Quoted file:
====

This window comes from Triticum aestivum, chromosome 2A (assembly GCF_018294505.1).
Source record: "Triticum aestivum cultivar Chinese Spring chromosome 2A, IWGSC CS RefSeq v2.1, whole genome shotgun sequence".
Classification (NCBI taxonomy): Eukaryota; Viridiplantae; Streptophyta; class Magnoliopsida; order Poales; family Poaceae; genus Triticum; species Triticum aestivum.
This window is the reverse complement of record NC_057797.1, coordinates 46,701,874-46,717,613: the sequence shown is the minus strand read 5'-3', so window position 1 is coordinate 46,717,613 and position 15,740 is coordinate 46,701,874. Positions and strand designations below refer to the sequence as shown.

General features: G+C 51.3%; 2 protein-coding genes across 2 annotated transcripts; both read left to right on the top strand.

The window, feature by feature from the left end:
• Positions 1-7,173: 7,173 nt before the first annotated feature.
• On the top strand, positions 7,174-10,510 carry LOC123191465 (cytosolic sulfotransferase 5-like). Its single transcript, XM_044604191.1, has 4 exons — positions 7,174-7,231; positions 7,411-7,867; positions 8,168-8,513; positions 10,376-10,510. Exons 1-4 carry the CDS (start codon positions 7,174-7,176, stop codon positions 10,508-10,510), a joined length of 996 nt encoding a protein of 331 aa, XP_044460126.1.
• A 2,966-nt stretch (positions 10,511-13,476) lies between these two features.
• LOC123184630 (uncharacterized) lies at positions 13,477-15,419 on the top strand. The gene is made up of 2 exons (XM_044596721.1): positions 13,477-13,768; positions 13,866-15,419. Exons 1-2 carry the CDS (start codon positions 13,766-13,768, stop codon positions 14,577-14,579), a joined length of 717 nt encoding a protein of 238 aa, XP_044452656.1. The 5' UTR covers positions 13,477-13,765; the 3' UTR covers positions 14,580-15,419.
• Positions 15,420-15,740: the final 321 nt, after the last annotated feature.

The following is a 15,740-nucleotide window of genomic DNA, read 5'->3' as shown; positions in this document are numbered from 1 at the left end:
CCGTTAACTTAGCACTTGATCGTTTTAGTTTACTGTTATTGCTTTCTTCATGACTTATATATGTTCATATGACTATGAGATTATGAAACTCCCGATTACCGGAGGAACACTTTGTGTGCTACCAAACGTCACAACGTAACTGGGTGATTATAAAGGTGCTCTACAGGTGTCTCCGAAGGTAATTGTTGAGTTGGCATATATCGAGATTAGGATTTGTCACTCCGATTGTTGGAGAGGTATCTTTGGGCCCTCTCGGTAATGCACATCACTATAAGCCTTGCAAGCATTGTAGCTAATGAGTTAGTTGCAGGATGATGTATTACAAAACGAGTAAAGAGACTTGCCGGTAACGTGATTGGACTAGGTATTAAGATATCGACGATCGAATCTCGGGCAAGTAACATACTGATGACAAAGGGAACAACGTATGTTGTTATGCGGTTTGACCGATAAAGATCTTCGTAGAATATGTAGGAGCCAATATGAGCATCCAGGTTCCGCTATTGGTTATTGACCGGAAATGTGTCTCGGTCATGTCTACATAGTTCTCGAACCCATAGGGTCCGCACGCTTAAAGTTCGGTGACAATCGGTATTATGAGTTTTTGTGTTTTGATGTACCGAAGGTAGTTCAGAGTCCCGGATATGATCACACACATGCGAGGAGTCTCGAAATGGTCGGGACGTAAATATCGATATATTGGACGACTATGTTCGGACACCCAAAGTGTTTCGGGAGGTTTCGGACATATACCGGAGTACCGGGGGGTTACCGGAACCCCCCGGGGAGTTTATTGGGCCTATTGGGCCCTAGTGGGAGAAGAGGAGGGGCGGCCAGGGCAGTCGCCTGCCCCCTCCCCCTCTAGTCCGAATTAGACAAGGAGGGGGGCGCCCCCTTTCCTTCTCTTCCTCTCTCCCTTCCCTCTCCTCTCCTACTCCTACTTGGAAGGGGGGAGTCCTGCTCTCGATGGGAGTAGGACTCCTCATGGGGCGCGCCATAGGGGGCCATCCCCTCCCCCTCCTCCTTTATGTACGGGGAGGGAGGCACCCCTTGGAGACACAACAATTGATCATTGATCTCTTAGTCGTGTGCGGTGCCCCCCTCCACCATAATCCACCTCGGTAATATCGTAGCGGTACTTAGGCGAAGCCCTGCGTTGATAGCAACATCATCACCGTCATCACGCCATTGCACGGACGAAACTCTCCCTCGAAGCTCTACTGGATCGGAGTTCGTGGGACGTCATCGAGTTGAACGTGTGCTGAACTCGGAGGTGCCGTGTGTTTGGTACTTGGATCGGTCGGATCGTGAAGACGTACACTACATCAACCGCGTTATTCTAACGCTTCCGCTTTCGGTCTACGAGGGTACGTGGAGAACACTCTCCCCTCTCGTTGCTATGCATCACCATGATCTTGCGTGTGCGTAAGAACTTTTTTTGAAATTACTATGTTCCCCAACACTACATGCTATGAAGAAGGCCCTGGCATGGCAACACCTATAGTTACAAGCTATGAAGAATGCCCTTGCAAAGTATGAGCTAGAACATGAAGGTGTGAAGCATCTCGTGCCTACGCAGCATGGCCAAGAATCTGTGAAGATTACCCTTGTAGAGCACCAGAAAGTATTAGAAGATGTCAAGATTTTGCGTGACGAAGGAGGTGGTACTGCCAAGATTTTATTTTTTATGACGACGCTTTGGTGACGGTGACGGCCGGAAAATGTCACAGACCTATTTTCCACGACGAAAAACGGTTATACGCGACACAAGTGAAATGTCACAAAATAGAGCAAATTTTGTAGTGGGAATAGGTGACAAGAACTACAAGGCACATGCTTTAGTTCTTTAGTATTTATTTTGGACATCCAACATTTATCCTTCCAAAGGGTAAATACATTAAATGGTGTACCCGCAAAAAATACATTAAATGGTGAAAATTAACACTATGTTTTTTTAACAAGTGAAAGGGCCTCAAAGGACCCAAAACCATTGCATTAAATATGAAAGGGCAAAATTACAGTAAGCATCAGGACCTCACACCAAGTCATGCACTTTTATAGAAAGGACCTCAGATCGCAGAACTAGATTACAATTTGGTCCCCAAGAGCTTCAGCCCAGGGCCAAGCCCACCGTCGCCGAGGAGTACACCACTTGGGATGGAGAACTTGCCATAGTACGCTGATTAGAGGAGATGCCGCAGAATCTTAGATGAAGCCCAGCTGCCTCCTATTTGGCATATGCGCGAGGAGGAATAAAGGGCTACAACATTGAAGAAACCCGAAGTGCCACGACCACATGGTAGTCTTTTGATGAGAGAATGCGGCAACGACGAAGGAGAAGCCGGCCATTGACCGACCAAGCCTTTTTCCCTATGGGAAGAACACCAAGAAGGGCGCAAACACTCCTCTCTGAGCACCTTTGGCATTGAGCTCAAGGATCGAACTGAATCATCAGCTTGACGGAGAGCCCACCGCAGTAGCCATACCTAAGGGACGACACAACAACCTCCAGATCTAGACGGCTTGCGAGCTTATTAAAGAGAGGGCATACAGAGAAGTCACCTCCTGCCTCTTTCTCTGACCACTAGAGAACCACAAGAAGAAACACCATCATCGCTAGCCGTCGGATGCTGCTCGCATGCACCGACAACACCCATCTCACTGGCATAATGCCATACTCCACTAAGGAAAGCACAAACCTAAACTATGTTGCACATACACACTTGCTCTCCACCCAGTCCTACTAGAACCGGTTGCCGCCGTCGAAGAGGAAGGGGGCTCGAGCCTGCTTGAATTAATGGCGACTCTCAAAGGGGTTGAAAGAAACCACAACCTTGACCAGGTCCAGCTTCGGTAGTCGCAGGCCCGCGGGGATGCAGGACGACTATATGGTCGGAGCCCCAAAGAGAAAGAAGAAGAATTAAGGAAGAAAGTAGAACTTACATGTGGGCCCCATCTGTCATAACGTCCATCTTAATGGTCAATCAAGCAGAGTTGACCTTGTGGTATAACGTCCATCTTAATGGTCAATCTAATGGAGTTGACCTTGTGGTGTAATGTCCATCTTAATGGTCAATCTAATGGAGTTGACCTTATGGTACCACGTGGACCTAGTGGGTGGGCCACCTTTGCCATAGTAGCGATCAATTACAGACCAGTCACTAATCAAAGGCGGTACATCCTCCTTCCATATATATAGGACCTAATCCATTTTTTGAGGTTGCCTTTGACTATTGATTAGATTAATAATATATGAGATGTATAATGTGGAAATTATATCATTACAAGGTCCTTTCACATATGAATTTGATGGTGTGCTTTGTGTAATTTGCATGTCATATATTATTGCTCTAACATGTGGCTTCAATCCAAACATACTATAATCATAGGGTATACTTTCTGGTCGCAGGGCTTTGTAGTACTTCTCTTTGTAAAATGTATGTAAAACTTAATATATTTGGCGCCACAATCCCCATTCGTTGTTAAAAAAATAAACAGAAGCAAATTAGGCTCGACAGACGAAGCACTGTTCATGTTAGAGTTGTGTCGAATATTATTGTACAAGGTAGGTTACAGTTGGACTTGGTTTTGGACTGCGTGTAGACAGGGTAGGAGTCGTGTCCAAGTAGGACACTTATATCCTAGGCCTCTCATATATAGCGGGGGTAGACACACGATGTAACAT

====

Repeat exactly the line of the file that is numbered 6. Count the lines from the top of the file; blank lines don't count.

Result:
The window, feature by feature from the left end: